It’s a new year, and The New York Times reported the depressing but unsurprising news that in terms of gun homicides, 2020 is off to the usual horrible start. By the morning of Jan. 1, St. Louis police were investigating 10 different shootings. But no reason to pick on St. Louis. The mayhem was nationwide: Newsweek reported that there were 45 gun homicides in the United States on New Year’s Day, and there were 100 deaths nationwide in the first two days of this year, according to the nonprofit Gun Violence Archive.
As bad as these numbers are—and however sick the public has become of the carnage and human misery of mass shootings—until now they’ve not been enough to counteract the political power and singular focus of those whose top priority is keeping their right to bear arms almost entirely unregulated.
That’s shifted over the last year from a combination of factors—the sheer frequency of massacres in the most ordinary, everyday settings; the Democratic takeover of the House in 2018 by candidates no longer hiding from the issue; and the decline of the National Rifle Association, one of the most powerful lobbying groups Washington has ever seen. For the first time, in an NPR/PBS NewsHour/Marist Poll taken in September 2019, more people favor gun control than gun rights.
A part of that shift in public opinion comes as the NRA craters. Gun-safety advocates can’t take credit for that, but they will benefit. Donald Trump’s largest outside contributors in 2016 at $30 million, the NRA won’t be spending like that in 2020. The group’s in chaos as various internal factions blamed each other for a near- bankruptcy brought on by, among others, self-indulgent CEO Wayne LaPierre, who spent millions on private jet travel, makeup artists, European vacations, and Italian suits from a Beverly Hills boutique.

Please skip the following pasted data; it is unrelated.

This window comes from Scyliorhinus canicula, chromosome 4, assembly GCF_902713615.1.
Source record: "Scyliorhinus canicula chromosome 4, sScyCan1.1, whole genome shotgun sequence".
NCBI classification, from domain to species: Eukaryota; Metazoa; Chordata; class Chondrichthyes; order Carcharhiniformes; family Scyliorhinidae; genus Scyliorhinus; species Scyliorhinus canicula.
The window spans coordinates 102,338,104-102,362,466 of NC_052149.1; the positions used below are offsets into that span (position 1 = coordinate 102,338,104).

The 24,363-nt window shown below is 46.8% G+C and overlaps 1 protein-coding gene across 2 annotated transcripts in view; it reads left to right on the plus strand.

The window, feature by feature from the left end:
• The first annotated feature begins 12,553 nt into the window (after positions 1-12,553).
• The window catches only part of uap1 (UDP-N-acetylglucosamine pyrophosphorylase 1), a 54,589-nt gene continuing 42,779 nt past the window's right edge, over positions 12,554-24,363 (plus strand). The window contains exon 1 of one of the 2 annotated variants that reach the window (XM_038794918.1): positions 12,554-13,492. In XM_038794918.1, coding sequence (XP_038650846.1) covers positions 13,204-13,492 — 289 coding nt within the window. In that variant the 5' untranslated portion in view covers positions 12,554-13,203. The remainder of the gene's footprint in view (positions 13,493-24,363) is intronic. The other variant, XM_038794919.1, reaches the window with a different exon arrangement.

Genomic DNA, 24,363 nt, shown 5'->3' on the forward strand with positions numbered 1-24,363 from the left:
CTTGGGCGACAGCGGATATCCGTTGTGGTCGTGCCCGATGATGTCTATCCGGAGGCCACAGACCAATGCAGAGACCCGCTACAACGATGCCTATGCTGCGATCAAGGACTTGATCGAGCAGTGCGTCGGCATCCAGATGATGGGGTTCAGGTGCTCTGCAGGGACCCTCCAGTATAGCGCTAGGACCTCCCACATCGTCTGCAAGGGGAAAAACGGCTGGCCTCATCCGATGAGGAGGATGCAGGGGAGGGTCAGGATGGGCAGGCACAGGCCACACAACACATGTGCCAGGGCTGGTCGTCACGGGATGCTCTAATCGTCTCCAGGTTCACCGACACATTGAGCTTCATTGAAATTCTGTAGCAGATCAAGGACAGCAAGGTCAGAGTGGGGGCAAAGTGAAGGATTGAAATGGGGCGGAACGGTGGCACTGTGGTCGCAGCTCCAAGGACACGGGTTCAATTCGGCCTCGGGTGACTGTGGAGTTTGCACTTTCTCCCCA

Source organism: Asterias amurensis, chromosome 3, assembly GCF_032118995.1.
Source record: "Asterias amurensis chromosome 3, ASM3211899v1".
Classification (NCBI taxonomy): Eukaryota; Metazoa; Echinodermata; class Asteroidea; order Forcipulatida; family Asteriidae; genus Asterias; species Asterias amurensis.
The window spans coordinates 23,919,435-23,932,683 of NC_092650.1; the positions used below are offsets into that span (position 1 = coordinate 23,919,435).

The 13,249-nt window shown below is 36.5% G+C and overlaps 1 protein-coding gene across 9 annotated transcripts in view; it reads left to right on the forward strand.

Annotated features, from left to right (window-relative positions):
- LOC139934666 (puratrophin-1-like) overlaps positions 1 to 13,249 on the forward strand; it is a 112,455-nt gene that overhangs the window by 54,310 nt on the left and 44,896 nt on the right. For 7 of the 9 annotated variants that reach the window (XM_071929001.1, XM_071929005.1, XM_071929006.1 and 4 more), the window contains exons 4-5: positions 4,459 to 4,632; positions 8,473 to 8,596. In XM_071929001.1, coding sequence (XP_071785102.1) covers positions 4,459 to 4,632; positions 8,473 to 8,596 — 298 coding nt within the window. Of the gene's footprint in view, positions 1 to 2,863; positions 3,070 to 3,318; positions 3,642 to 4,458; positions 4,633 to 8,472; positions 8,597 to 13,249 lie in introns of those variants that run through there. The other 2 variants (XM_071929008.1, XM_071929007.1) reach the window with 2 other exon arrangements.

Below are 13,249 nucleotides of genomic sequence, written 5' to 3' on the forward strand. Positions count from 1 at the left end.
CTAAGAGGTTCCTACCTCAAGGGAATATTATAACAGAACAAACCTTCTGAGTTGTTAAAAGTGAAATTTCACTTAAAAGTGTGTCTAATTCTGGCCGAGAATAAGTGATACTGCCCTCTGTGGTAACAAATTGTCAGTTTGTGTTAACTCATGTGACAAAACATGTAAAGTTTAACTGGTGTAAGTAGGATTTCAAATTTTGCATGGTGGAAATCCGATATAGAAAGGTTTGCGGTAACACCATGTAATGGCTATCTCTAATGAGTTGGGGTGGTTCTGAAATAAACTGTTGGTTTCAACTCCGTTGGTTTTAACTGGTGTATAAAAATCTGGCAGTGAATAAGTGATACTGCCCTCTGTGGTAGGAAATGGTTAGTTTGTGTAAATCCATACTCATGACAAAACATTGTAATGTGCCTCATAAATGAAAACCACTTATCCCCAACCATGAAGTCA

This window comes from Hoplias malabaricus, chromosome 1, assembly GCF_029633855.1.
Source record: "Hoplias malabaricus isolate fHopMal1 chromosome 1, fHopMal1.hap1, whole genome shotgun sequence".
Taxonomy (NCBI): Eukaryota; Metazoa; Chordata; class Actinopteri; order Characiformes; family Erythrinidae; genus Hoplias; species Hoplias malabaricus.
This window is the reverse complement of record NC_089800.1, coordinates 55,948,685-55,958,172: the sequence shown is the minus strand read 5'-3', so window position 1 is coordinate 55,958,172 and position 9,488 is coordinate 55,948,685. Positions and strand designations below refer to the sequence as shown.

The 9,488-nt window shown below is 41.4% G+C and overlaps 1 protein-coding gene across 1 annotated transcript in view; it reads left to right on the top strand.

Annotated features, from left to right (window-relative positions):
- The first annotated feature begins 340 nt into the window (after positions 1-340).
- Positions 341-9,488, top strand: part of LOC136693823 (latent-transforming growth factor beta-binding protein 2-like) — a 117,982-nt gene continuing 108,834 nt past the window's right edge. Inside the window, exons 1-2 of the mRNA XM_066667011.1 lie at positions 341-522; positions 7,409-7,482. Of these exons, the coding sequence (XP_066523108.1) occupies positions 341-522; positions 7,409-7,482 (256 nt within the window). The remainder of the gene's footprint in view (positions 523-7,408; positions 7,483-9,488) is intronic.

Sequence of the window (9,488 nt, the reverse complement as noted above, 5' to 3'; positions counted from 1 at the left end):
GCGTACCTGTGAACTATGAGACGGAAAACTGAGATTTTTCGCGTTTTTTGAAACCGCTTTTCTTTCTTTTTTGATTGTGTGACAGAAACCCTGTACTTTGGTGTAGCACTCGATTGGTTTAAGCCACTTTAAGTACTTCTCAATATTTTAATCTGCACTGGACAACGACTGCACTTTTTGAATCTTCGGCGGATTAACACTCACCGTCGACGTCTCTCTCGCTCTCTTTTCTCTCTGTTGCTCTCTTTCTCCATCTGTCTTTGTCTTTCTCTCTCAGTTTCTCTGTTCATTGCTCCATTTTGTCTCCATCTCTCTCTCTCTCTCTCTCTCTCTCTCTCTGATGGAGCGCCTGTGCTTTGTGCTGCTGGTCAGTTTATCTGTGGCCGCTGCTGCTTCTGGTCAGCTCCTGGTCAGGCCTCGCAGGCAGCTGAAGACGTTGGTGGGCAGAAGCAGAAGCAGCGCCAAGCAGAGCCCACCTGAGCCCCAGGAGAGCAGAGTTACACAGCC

This changes the calculus of politicians who have long cowered in fear at the prospect of being sent back to Topeka to handle slip-and-fall cases after an “F" rating from the NRA. Some may still cower—out of habit or instinct or from living in a concealed carry state where you’re underdressed if you don’t wear your gun as a fashion accessory.
But wiser ones will see the public decline of the gun rights lobby and the outrage after the shocking mass murder of children still taking naps with their blankies at Sandy Hook elementary school in 2012, outrage that has gained more force from the tireless effort of the teenage survivors of the Parkland shootings demanding laws to protect them.
It shouldn’t take much courage for politicians to heed polls that show a vast majority of Americans favor extending mandatory background checks and licensing to previously exempted private and gun show sales, and that 57 percent favor an outright ban on the real culprit of mass murder, assault weapons. The police are not equipped—much less the teachers in schools that Republicans want to arm—to take on the gunman who killed nine people in 32 seconds in Dayton, Ohio.
Politics follows culture, eventually, and something similar to what’s happening with gun control happened in the fight for same-sex marriage: decades of struggle in which change seemed all but impossible culminating in a great awakening that only seems sudden in retrospect.
In 2004, then-State Senator Barack Obama’s view was, “Marriage is between one man and one woman.” He evolved into supporting civil unions (remember those?), but he evolved further until, suddenly, in 2012 his vice president said that of course the administration favored marriage equality.